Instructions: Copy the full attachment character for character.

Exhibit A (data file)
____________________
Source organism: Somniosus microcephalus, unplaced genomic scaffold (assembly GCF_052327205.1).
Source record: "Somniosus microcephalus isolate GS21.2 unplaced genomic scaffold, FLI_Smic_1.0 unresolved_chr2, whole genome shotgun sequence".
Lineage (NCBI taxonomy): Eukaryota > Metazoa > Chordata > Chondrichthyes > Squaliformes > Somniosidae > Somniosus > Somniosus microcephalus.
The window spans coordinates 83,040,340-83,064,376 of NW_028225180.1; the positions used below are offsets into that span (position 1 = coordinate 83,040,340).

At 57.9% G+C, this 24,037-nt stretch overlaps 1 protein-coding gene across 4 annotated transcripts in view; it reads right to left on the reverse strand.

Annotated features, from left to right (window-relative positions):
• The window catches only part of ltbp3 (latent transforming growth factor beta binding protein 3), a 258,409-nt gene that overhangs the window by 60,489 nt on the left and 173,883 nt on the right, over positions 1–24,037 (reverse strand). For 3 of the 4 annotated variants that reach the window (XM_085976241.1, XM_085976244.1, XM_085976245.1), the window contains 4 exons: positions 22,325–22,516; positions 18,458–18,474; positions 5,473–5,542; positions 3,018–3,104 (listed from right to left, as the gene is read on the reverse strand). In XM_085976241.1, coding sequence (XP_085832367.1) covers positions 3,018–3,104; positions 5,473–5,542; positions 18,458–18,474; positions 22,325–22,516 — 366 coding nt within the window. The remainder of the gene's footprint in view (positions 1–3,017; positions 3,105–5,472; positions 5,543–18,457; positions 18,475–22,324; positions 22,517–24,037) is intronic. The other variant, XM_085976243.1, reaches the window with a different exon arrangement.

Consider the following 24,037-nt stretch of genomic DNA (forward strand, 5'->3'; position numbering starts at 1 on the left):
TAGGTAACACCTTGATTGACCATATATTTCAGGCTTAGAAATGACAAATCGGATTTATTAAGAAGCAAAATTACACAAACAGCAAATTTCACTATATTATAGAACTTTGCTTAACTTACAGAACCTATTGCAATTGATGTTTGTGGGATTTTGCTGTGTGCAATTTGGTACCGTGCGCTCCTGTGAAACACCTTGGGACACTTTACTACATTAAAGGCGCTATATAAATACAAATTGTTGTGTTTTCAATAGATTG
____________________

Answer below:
Source organism: Somniosus microcephalus, unplaced genomic scaffold (assembly GCF_052327205.1).
Source record: "Somniosus microcephalus isolate GS21.2 unplaced genomic scaffold, FLI_Smic_1.0 unresolved_chr2, whole genome shotgun sequence".
Lineage (NCBI taxonomy): Eukaryota > Metazoa > Chordata > Chondrichthyes > Squaliformes > Somniosidae > Somniosus > Somniosus microcephalus.
The window spans coordinates 83,040,340-83,064,376 of NW_028225180.1; the positions used below are offsets into that span (position 1 = coordinate 83,040,340).

At 57.9% G+C, this 24,037-nt stretch overlaps 1 protein-coding gene across 4 annotated transcripts in view; it reads right to left on the reverse strand.

Annotated features, from left to right (window-relative positions):
• The window catches only part of ltbp3 (latent transforming growth factor beta binding protein 3), a 258,409-nt gene that overhangs the window by 60,489 nt on the left and 173,883 nt on the right, over positions 1–24,037 (reverse strand). For 3 of the 4 annotated variants that reach the window (XM_085976241.1, XM_085976244.1, XM_085976245.1), the window contains 4 exons: positions 22,325–22,516; positions 18,458–18,474; positions 5,473–5,542; positions 3,018–3,104 (listed from right to left, as the gene is read on the reverse strand). In XM_085976241.1, coding sequence (XP_085832367.1) covers positions 3,018–3,104; positions 5,473–5,542; positions 18,458–18,474; positions 22,325–22,516 — 366 coding nt within the window. The remainder of the gene's footprint in view (positions 1–3,017; positions 3,105–5,472; positions 5,543–18,457; positions 18,475–22,324; positions 22,517–24,037) is intronic. The other variant, XM_085976243.1, reaches the window with a different exon arrangement.

Consider the following 24,037-nt stretch of genomic DNA (forward strand, 5'->3'; position numbering starts at 1 on the left):
TAGGTAACACCTTGATTGACCATATATTTCAGGCTTAGAAATGACAAATCGGATTTATTAAGAAGCAAAATTACACAAACAGCAAATTTCACTATATTATAGAACTTTGCTTAACTTACAGAACCTATTGCAATTGATGTTTGTGGGATTTTGCTGTGTGCAATTTGGTACCGTGCGCTCCTGTGAAACACCTTGGGACACTTTACTACATTAAAGGCGCTATATAAATACAAATTGTTGTGTTTTCAATAGATTG